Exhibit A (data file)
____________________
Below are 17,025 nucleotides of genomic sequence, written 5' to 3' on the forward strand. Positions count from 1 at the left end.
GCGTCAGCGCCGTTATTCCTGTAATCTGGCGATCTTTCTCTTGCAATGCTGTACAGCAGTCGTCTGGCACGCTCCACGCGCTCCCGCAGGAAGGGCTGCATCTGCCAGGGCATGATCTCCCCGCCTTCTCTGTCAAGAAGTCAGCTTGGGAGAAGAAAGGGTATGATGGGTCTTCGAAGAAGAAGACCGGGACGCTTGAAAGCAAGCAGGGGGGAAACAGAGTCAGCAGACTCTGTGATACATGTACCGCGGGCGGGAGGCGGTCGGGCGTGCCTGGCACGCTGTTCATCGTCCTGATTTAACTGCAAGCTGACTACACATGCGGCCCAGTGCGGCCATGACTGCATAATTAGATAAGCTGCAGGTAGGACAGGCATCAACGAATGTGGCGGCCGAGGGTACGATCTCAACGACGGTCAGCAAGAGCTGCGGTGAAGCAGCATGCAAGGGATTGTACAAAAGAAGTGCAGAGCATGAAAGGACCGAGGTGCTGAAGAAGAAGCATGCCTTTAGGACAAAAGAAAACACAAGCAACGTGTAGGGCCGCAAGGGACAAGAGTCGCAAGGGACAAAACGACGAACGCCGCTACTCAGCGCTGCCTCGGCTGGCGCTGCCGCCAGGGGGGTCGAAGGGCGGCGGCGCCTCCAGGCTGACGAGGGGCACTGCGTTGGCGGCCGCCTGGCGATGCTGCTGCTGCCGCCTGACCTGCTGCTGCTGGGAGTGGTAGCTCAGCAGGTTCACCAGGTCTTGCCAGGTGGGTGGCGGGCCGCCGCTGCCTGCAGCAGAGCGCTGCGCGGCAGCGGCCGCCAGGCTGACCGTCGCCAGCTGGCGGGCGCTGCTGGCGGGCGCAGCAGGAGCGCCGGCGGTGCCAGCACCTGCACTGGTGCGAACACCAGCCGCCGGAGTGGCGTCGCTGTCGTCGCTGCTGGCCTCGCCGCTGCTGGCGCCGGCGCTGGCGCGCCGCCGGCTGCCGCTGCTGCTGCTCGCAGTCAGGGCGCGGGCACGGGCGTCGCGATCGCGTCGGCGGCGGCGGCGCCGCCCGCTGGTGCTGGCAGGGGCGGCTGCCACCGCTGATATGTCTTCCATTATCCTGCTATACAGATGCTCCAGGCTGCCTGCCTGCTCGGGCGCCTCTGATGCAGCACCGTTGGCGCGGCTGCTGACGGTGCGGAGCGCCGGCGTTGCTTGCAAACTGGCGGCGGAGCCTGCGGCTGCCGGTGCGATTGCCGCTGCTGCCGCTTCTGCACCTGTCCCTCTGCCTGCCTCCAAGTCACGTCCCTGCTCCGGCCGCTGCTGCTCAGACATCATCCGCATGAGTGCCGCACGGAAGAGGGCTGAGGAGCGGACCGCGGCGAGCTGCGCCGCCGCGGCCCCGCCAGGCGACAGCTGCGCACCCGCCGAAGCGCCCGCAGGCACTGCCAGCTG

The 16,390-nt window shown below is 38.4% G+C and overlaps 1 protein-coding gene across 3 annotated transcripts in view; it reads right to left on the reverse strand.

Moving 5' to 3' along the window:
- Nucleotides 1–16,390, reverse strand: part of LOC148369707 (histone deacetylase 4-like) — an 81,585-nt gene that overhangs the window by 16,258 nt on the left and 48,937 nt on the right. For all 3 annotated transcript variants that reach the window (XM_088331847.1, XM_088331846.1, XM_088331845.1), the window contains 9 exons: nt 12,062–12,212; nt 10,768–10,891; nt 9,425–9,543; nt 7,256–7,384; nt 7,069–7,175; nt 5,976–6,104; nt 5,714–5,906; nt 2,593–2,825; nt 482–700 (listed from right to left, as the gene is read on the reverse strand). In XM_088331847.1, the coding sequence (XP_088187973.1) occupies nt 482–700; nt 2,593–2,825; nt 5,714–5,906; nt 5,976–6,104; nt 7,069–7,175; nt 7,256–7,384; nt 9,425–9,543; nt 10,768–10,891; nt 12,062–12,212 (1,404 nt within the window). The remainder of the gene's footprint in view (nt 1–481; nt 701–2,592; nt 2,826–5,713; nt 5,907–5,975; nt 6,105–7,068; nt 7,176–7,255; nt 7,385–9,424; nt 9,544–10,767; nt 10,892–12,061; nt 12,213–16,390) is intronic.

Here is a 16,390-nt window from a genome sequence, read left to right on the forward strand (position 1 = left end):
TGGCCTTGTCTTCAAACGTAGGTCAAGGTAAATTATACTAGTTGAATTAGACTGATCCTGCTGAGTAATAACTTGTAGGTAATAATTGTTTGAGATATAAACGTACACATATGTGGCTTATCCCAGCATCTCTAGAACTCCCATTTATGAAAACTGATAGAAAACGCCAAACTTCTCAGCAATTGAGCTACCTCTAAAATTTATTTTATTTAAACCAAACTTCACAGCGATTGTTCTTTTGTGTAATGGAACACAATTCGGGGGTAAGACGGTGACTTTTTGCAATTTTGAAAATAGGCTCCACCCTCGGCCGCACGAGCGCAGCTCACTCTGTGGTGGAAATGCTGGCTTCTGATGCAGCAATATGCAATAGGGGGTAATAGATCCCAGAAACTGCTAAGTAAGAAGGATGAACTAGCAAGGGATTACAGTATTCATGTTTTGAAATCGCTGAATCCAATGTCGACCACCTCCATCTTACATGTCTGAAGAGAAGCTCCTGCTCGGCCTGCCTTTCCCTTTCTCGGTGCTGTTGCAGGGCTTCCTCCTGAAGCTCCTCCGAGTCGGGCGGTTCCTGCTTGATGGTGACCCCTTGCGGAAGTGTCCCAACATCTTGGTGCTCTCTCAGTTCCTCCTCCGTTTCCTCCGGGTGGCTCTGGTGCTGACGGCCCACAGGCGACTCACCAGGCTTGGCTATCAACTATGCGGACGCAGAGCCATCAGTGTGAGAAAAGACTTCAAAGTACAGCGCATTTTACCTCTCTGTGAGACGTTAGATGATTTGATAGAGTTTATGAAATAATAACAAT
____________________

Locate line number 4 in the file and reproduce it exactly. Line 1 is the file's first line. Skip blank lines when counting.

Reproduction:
Moving 5' to 3' along the window: